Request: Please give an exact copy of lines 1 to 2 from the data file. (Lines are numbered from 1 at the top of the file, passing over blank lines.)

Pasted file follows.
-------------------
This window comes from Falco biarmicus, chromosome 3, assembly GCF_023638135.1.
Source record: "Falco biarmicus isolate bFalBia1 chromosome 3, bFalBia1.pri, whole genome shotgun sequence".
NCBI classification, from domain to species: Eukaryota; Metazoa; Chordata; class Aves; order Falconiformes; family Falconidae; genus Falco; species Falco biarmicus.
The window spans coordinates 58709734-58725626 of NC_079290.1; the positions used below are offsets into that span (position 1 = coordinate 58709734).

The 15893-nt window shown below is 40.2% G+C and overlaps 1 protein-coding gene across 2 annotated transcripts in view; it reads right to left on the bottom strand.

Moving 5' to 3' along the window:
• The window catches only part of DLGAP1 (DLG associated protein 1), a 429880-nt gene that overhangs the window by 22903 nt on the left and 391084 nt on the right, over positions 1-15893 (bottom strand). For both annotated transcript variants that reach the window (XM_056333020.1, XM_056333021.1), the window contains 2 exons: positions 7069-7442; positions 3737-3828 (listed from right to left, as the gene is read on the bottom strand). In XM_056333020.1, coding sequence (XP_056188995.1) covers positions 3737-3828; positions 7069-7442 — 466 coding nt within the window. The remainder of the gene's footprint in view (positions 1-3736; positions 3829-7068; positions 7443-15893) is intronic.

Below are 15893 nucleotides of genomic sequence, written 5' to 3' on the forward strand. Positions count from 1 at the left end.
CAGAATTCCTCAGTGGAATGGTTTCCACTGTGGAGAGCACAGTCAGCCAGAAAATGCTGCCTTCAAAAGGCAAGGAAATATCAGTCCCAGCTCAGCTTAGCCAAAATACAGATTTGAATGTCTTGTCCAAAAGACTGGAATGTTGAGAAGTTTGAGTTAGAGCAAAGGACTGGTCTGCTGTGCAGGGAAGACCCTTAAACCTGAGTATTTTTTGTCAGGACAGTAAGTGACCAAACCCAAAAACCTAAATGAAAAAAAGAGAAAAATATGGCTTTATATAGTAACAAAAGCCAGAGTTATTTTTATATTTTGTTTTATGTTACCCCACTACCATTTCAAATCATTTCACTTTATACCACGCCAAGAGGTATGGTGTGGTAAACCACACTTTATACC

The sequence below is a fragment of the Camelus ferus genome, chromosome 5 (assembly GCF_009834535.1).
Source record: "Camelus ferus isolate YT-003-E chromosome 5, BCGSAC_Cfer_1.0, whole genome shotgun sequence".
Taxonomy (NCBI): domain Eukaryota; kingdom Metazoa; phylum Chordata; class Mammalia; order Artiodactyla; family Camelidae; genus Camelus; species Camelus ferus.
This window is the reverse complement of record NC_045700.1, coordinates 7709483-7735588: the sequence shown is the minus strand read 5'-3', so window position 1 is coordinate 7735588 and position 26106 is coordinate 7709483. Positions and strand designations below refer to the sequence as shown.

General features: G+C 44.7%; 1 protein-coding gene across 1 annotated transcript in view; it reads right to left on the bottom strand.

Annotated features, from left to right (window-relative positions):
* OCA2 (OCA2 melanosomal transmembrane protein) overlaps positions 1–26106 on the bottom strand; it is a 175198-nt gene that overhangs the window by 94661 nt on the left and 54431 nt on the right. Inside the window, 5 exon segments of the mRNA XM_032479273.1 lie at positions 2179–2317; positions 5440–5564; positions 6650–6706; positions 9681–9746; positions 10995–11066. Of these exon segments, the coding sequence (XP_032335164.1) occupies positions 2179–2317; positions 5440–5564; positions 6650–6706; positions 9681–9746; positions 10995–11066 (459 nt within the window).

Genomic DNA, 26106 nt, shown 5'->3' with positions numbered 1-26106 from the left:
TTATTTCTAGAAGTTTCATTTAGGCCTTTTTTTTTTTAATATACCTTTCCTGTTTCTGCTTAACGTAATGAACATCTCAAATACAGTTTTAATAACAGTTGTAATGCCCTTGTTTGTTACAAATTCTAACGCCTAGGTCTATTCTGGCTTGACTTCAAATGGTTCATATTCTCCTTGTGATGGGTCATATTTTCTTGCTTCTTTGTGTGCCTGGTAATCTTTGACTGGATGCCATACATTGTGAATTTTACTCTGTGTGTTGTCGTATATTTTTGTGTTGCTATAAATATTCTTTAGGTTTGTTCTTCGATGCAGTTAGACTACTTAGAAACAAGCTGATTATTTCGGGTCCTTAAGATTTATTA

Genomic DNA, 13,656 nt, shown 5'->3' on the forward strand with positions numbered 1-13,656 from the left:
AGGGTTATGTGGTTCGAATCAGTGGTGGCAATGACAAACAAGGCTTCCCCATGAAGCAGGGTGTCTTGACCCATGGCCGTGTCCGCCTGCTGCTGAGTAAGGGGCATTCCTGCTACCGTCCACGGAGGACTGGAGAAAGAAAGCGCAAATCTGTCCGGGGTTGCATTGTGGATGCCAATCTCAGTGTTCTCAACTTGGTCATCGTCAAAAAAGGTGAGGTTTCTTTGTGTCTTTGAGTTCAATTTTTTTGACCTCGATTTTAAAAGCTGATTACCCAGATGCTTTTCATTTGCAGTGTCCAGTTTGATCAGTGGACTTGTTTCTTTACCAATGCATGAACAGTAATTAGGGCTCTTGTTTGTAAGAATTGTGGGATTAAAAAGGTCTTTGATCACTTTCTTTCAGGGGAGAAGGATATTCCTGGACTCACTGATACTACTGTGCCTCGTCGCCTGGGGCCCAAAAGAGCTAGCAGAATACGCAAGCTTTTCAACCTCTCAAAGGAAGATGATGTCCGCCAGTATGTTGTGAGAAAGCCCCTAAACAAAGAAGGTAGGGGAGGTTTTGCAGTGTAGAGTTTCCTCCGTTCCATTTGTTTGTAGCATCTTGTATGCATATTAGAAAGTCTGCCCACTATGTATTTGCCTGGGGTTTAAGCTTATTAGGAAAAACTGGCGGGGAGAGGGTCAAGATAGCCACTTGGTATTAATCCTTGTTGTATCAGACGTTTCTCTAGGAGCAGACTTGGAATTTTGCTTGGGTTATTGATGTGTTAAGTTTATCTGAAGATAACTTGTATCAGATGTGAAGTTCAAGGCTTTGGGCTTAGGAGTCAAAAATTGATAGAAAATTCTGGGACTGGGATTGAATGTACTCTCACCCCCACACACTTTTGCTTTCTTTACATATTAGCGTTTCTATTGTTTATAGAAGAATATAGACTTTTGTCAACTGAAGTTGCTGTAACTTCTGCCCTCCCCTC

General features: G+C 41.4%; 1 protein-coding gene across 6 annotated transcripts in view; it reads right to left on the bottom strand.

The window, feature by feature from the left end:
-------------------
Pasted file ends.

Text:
This window comes from Falco biarmicus, chromosome 3, assembly GCF_023638135.1.
Source record: "Falco biarmicus isolate bFalBia1 chromosome 3, bFalBia1.pri, whole genome shotgun sequence".